Maybe though, the party’s problems run deeper. No doubt, Judith Collins was once a force to be reckoned with, but that was back in…2010? 2014 ? It’s hard to pinpoint when exactly the nation experienced its Peak Collins moment, but it would have been at least five years ago. If only the caucus had taken a gamble and chosen say, the likes of Chris Bishop or Nicola Willis as deputy. That would have shaken things up, and suggested that there could be a new day dawning in Natsville after all.
The caucus didn’t do that. That’s the problem. In 2020, very few New Zealanders would regard Gerry Brownlee as the herald of a new dawn. Again, scientific opinion may differ on the exact carbon date for when Brownlee hit his prime, but it would be eons ago in political time. Certainly it was back in the period before Brownlee was put in charge of the train-wreck otherwise known as the Christchurch rebuild.
That’s the underlying difficulty. The top two slots on the National ticket for Election 2020 feel very much like a nostalgia tour. It doesn’t help National in its pretence to be a party with fresh solutions to unprecedented problems. No doubt, National would like to think that the golden era of John Key can be just around the corner, once again. No-one should underestimate the power of nostalgia as a political force. In 2016, nostalgia propelled Donald Trump into the White House. That turned out well, didn’t it?
Amusingly, the centre-right are trashing Winston Peters as a spent force. Yet under its current leadership, National is strictly Classic Gold Hits, 24/7. Vote National, for a better yesterday tomorrow. The polls are indicating that this souffle won’t rise twice.
Talking of polls that seem too one-sided to be true, yesterday’s claims by Donald Trump that he’s ahead in Pennsylvania and Arizona and doing fine in Florida are as usual, stone cold lies. As this report says:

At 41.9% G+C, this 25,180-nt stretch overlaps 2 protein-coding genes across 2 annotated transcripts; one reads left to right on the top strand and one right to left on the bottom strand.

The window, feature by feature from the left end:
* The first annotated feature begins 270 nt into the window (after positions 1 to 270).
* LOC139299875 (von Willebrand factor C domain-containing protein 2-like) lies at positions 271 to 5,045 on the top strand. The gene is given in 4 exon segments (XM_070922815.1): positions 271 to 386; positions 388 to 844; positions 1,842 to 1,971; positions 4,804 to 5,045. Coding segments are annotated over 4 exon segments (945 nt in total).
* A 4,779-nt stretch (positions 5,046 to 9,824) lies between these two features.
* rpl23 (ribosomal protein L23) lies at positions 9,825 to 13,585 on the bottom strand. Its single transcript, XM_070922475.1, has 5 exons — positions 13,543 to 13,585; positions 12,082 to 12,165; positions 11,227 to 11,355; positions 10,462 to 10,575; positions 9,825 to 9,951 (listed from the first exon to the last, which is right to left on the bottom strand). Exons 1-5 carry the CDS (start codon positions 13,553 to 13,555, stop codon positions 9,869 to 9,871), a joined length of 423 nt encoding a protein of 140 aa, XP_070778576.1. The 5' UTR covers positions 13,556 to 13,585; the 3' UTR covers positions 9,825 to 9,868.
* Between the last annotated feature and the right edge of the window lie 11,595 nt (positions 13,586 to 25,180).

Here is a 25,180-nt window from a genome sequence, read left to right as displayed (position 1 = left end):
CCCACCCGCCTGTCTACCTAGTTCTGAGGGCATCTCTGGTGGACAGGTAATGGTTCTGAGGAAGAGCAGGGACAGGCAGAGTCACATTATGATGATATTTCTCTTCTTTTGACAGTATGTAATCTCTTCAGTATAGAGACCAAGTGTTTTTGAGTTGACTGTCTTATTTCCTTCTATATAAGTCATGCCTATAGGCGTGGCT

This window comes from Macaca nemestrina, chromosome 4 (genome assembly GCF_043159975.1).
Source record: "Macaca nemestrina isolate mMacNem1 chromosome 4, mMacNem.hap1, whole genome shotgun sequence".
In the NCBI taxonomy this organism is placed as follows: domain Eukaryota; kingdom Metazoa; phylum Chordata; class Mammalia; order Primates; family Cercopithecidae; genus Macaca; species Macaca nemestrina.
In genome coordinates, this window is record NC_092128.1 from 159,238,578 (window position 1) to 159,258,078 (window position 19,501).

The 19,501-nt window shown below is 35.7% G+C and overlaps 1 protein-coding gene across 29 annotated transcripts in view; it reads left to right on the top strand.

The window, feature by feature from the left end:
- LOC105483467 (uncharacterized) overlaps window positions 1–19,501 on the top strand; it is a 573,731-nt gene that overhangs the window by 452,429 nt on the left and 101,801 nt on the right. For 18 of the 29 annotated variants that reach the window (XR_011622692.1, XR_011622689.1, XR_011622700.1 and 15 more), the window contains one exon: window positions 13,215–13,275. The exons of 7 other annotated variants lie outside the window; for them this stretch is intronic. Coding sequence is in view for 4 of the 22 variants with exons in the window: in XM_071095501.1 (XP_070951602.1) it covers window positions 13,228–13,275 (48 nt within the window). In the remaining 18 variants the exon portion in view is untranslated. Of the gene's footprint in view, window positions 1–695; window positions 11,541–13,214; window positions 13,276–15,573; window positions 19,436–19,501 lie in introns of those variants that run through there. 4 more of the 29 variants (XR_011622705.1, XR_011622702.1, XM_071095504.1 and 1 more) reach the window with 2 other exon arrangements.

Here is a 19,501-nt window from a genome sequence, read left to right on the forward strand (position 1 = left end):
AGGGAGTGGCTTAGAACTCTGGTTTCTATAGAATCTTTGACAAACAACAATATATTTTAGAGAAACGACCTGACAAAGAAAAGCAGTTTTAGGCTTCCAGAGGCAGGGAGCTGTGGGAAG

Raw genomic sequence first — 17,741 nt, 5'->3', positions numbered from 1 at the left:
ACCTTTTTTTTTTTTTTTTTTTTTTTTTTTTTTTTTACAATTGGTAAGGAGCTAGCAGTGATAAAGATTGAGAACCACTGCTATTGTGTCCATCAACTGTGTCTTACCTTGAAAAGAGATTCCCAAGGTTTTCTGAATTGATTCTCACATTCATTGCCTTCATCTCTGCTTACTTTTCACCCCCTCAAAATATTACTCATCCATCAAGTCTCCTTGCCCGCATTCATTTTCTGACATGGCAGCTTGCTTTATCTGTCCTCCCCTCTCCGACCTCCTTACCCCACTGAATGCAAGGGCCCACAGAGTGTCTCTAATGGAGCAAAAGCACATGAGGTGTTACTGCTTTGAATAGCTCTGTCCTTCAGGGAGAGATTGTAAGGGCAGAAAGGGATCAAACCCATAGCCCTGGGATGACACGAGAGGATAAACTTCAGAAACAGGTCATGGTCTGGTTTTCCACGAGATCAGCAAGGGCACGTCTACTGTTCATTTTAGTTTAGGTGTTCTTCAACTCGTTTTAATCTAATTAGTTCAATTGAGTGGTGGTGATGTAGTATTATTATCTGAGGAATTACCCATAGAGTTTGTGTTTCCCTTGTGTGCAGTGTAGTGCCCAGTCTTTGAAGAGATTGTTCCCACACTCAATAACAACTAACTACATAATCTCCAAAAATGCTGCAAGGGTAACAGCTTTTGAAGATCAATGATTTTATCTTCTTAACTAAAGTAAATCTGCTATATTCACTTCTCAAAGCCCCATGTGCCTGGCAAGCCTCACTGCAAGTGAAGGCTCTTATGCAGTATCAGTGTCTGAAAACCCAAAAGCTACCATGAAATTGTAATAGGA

Polling averages show the presumptive Democratic presidential nominee [Joe Biden] ahead in Pennsylvania, Michigan, Wisconsin, Florida, North Carolina, and Arizona. And some eye-popping surveys even have him leading President Donald Trump in Texas, which hasn’t gone for a Democrat since 1976.
As in New Zealand, party loyalists on the centre-left are cautioning that a degree of healthy suspicion about the current poll results is advisable:
But is it all too good to be true? Many Democrats certainly seem to think so.“I don’t trust polling,” Michigan Rep. Debbie Dingell recently told the Atlantic. “I don’t believe that Biden is 16 points up in Michigan; that’s a bullshit poll, and it’s the same people who said Hillary [Clinton] had it in the bag.”
Right. Of course, some of these avowals of suspicion are meant to ward off any complacency that victory is assured. In this country, the polling lead does suggest that Labour’s ground campaign can afford to leave the political messaging to Ardern. It can afford to put all of its organisational efforts into improving its ability to deliver voters to the polling booth on election day. Door knocking isn’t a conversion opportunity, but a means of updating where supporters do and don’t reside. At this rate, the harder job will be to find the National voters who may be out there, and willing to admit it.